Introverts: You Can Evangelize
- Whitney Hopler Live It Editor
- 2006 7 Jun
You know God wants you to evangelize, but just thinking about it makes you cringe. Sure, extroverts might have no problem going door-to-door or walking up to strangers in public to share the Gospel message. But you’re an introvert. Maybe you’ve felt guilty about not evangelizing enough, and tried to force yourself to do so, but come away from the effort frustrated and ashamed.
Yes, God does want you to evangelize. But He never intended the experience to be unnatural. God created you to be an introvert, and He wants you to work through your personality to evangelize. You don’t have to use the traditional evangelism methods that appeal to extroverts. As an introvert, you have strengths extroverts don’t have – strengths you can use to evangelize in your own way.
Here’s how you can evangelize as an introvert:
* Forget about someone else’s agenda. Don’t worry about trying to fit into other people’s ideas of what evangelism should look like. Realize that there are no “one-size-fits-all” methods to evangelism. Ask God to show you the unique ways that He wants you to evangelize. Remember that if you compare yourself to others or strive to be like them, you’ll rob people of what God wants to give them only through you. Trust that the more you work through your God-given temperament, the more effective you’ll be in your evangelism efforts.
* Consider how your strengths as an introvert can help you evangelize. Since you care what people think and understand how offensive a hard-sell approach can be, you’ll be sensitive in your approach to others. Since your recognize your inability to reach people through an outgoing personality, you’ll be more than extroverts aware of the need to depend on God to work through you. Since you think deeply, you can reach others who think deeply. Since you tend to have more patience than extroverts, God can use you in someone’s life over a long period of time rather than just an immediate discussion. Even though might reach fewer people than an extrovert, you can build deeper relationships with them.
* Remember that evangelism is a team effort. Don’t feel pressure to pray the salvation prayer with every person you talk with about faith. Understand that God often uses many people to move a person closer to a relationship with Him. He may be using you simply to get someone thinking about faith, while He plans to use an extrovert to bring that same person to the point of commitment. Recognize that God uses different forms on evangelism through different people, but the function is the same – to bring people to Christ.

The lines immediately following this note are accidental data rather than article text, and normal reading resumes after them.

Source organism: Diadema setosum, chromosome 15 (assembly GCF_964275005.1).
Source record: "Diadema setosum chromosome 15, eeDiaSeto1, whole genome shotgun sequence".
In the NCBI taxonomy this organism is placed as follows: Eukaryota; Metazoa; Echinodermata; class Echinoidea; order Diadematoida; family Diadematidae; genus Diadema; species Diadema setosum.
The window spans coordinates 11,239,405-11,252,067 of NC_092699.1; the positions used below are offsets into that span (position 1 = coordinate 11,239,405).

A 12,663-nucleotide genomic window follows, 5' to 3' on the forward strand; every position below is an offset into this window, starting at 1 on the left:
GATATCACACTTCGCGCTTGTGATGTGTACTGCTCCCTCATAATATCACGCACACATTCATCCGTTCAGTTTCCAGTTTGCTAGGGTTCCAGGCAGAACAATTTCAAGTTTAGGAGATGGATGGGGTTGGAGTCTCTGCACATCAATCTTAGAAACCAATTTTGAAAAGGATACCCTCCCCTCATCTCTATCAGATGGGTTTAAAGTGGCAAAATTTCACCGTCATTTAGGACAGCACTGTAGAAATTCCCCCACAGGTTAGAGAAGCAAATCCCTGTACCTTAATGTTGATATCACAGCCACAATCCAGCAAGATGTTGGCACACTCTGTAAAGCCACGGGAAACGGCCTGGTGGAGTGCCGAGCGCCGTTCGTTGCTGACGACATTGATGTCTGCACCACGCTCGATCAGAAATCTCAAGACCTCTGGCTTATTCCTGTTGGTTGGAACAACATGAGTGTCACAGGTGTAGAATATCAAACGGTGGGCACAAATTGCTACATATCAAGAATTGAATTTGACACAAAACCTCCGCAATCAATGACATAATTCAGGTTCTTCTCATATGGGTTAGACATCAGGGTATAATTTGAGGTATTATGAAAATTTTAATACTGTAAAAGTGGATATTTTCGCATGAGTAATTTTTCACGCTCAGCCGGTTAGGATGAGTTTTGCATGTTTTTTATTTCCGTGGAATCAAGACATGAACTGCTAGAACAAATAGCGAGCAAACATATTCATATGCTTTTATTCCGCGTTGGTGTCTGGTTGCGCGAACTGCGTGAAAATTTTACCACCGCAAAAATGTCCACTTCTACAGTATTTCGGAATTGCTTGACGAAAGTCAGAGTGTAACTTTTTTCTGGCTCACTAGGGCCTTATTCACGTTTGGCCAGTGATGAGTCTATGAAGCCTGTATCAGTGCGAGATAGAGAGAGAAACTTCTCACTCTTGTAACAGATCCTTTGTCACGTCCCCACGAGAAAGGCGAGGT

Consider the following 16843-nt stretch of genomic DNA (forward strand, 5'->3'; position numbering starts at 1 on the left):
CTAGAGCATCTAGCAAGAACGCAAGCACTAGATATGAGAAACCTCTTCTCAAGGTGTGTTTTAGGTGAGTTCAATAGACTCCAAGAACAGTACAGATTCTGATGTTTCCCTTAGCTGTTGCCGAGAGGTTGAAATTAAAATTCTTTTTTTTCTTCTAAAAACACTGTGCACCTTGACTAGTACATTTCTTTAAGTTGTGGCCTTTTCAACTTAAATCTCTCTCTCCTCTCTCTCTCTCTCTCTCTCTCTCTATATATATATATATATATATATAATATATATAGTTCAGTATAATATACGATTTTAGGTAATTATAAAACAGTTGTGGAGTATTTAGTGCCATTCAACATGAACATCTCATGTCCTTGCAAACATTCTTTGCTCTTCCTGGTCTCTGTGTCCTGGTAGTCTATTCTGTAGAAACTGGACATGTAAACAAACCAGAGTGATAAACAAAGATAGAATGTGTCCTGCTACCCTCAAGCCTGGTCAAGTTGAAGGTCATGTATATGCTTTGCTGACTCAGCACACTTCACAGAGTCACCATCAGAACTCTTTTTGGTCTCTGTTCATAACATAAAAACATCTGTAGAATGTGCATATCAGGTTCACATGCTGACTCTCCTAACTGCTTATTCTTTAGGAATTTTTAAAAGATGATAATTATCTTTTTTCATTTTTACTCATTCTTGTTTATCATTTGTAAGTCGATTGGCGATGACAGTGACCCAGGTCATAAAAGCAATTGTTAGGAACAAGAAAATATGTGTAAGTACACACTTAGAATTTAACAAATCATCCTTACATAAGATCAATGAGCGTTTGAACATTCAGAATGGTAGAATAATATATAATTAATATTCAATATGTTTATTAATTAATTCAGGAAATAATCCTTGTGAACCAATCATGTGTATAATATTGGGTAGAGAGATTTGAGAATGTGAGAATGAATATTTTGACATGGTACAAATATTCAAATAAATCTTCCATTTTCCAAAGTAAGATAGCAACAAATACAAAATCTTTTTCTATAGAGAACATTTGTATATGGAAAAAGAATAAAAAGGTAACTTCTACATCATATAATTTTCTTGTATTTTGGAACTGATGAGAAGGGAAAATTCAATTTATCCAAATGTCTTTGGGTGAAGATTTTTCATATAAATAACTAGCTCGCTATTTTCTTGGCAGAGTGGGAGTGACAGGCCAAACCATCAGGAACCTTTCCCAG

* Don’t isolate yourself from non-Christians. Realize that God calls every Christian to build relationships with non-Christians. Don’t use being an introvert as an excuse to ignore that call. Get out there into the world and develop some friendships with a few non-Christians, perhaps through your workplace or an organization in which you share a common interest (such as a book club, sports league, or animal rescue group). Since introverts tend to develop closer and more meaningful friendships than extroverts, know that your friends will likely be positively impacted by your faith. Build relationships because you genuinely care about people, rather than viewing them as projects and simply targeting them to get saved so you can feel like you’ve done your duty.
* Understand the difference between God’s job and yours. Know that it’s not your responsibility to bring people to faith in Christ – that’s God’s job, because He draws people to Himself as He works in their hearts. Simply be faithful delivering God’s message whenever He calls you to do so, and trust Him with the results.
* Break free from fear. Ask God to help you whenever you’re afraid. Ask Him to give you the courage you need. Don’t worry about how other people might respond to you; trust God to handle their reaction when you evangelize. Don’t fear failure; realize that God never views you as a failure as long as you’re faithful. Avoid forcing yourself into situations that aren’t natural for you and have confidence that if you evangelize in natural ways, people will know that you’re sincere. Don’t worry about not having all the answers; just express God’s love and trust Him to guide your conversations. Know that God can use you, despite your faults and weaknesses. Realize that your humanity will make it easier for people to identify with you. Remember that whenever God calls you to do something uncomfortable, He will give you the strength you need to do it. Don’t worry about being embarrassed; focus on God instead of yourself. Don’t be nervous about speaking to strangers if God leads you to; know that He sometimes sets up divine appointments for specific purposes. Trust that, even if you say something wrong, God can use your words to accomplish something good anyway. Don’t worry about being corrupted by non-Christians as long as you stay close to God and believers for integrity, accountability, encouragement, and strength. Remember that God’s love drives out fear.